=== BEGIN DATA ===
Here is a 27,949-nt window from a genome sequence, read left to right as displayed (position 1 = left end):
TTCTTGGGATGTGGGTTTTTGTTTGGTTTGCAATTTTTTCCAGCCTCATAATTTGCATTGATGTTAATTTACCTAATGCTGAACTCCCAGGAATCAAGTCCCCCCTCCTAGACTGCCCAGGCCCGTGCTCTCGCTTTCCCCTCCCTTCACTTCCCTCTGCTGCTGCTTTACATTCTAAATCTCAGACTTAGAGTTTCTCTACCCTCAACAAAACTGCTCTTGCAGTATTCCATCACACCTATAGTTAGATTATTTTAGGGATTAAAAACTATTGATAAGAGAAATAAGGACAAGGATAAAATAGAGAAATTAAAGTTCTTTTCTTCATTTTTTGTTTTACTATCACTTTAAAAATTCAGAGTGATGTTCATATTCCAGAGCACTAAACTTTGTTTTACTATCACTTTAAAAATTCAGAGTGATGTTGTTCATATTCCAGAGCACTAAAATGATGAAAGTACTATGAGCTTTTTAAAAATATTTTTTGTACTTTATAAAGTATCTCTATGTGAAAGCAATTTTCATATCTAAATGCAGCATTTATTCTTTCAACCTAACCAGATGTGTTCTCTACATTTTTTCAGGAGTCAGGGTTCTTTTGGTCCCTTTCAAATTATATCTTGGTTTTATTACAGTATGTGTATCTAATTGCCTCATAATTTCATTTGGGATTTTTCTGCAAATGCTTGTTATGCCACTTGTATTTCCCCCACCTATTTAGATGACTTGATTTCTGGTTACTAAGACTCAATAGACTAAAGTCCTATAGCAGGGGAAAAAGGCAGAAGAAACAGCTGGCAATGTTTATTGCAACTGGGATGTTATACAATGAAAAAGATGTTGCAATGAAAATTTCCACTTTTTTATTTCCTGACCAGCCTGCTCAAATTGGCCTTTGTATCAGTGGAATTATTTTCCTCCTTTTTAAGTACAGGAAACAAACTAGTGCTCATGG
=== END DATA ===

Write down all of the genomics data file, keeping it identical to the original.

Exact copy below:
Here is a 27,949-nt window from a genome sequence, read left to right as displayed (position 1 = left end):
TTCTTGGGATGTGGGTTTTTGTTTGGTTTGCAATTTTTTCCAGCCTCATAATTTGCATTGATGTTAATTTACCTAATGCTGAACTCCCAGGAATCAAGTCCCCCCTCCTAGACTGCCCAGGCCCGTGCTCTCGCTTTCCCCTCCCTTCACTTCCCTCTGCTGCTGCTTTACATTCTAAATCTCAGACTTAGAGTTTCTCTACCCTCAACAAAACTGCTCTTGCAGTATTCCATCACACCTATAGTTAGATTATTTTAGGGATTAAAAACTATTGATAAGAGAAATAAGGACAAGGATAAAATAGAGAAATTAAAGTTCTTTTCTTCATTTTTTGTTTTACTATCACTTTAAAAATTCAGAGTGATGTTCATATTCCAGAGCACTAAACTTTGTTTTACTATCACTTTAAAAATTCAGAGTGATGTTGTTCATATTCCAGAGCACTAAAATGATGAAAGTACTATGAGCTTTTTAAAAATATTTTTTGTACTTTATAAAGTATCTCTATGTGAAAGCAATTTTCATATCTAAATGCAGCATTTATTCTTTCAACCTAACCAGATGTGTTCTCTACATTTTTTCAGGAGTCAGGGTTCTTTTGGTCCCTTTCAAATTATATCTTGGTTTTATTACAGTATGTGTATCTAATTGCCTCATAATTTCATTTGGGATTTTTCTGCAAATGCTTGTTATGCCACTTGTATTTCCCCCACCTATTTAGATGACTTGATTTCTGGTTACTAAGACTCAATAGACTAAAGTCCTATAGCAGGGGAAAAAGGCAGAAGAAACAGCTGGCAATGTTTATTGCAACTGGGATGTTATACAATGAAAAAGATGTTGCAATGAAAATTTCCACTTTTTTATTTCCTGACCAGCCTGCTCAAATTGGCCTTTGTATCAGTGGAATTATTTTCCTCCTTTTTAAGTACAGGAAACAAACTAGTGCTCATGG